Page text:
Pan European Networks - Horizon 2020 - page 236

There is an issue in relation to the upskilling
and training of teachers, and there’s an issue
in relation to the professionalism, reputation
and status of teachers, which has a different
kind of cultural association.”
She added that there are many related issues
that need to be considered when deciding on a
replacement for the MDGs, and said that it is
also important to consider the contribution of
the UN’s Sustainable Development Goals.
International co-operation
Addressing delegates, Costello discussed the
important role of international co-operation in
research and development in helping to
achieve major global challenges, something
emphasised in a 2012 European Commission
communication concerning Horizon 2020. The
EU institution said that research and
innovation collaboration with developing
countries would focus on ‘complementing the
EU’s external policies and instruments by
building partnerships … to contribute to the
sustainable development of these regions and
address challenges such as the green
he year 2015 is the target date for achieving the Millennium
Development Goals (MDG). World leaders came together 15
years ago at the United Nations headquarters in New York to
adopt the United Nations Millennium Declaration, a new “global
partnership to reduce extreme poverty” by the middle of the next decade.
The deadline year has now arrived, and assessments are being made
on the extent to which these international ambitions have been achieved.
It is widely acknowledged that substantial progress has been made in
accomplishing the eight goals of eradicating extreme poverty and hunger;
achieving universal primary education; promoting gender equality and
empowering women; reducing child mortality; improving maternal health;
combatting HIV/ AIDS, malaria and other diseases; ensuring
environmental sustainability; and developing a global partnership
for development.
According to the UN’s 2014 MDG report, extreme poverty has been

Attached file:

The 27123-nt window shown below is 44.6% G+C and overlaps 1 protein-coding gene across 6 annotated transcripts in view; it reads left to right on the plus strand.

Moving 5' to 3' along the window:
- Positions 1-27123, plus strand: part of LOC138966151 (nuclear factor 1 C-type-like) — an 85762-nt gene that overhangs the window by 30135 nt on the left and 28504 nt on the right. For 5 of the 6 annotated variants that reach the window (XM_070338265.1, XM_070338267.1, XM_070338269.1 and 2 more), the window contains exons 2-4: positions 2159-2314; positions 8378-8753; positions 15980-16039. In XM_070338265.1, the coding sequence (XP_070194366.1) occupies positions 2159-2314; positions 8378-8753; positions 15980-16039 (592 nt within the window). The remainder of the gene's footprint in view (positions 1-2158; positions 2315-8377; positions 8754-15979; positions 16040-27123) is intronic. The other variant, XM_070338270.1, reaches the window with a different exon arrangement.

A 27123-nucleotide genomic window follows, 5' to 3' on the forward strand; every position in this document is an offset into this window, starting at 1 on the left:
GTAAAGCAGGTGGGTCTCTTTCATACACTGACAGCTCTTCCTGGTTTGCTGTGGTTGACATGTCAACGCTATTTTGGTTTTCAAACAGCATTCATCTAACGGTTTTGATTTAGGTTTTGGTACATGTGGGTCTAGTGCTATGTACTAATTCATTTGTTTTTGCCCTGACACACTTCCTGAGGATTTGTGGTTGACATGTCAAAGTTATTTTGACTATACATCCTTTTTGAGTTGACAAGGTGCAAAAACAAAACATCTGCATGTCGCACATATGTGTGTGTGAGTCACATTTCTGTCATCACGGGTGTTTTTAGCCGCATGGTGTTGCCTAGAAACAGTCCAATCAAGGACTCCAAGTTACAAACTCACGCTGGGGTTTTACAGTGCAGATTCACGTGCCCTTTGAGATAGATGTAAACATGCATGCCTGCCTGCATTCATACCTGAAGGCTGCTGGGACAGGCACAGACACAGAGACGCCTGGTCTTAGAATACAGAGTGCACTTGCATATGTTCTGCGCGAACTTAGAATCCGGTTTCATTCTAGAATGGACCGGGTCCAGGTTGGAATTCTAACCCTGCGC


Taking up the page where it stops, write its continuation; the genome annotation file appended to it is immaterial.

reduced by half, over 2.3 billion people have gained access to an
improved drinking water source, targeted efforts have helped avoid over
three million deaths from malaria, and there have been major gains in
increasing primary school attendance. However, more efforts need to be
taken to decrease dropout rates in primary education, encourage
environmental sustainability, reduce maternal and child mortality, and
tackle the plight of hunger and chronic undernutrition.
Looking beyond the MDGs to assess how such issues can be addressed,
Portal travelled to Brussels to attend the breakfast event ‘EU development
aid: experiences and recommendations from stakeholders driving
science and innovation’. Portal heard the thoughts of the former Irish
MEP and once lord mayor of Dublin, Emer Costello, who is now a
European and public policy consultant. Addressing delegates, she
described 2015 as a definitive year.
“2015 is going to be a particularly important year, because this is the
year that, first of all, the MDGs conclude. It’s time that we reflect maybe
on some of the successes, but it is also important that we look at some
of the failures and some of the areas that haven’t actually worked to see
how we can best learn from those experiences, because you can learn
from programmes that didn’t work.”
Costello said that the MDGs had been “instrumental in relieving
poverty”. Yet there are other areas where further work is needed,
namely education: “While the MDGs were very successful in trying to
facilitate and foster a spirit of education in Africa, there are issues and
problems in relation to the quality of education that is being provided.
H O R I Z O N 2 0 2 0 P R O J E C T S : P O R TA L
S P E C I A L F E AT U R E : E U R O P E & A F R I C A
Achieving our goals?
In Brussels,
carries the views of former Irish MEP
Emer Costello,
reflected on achieving the MDGs and the efforts made by the EU
Costello has described
the MDGs as
“instrumental in
relieving poverty”
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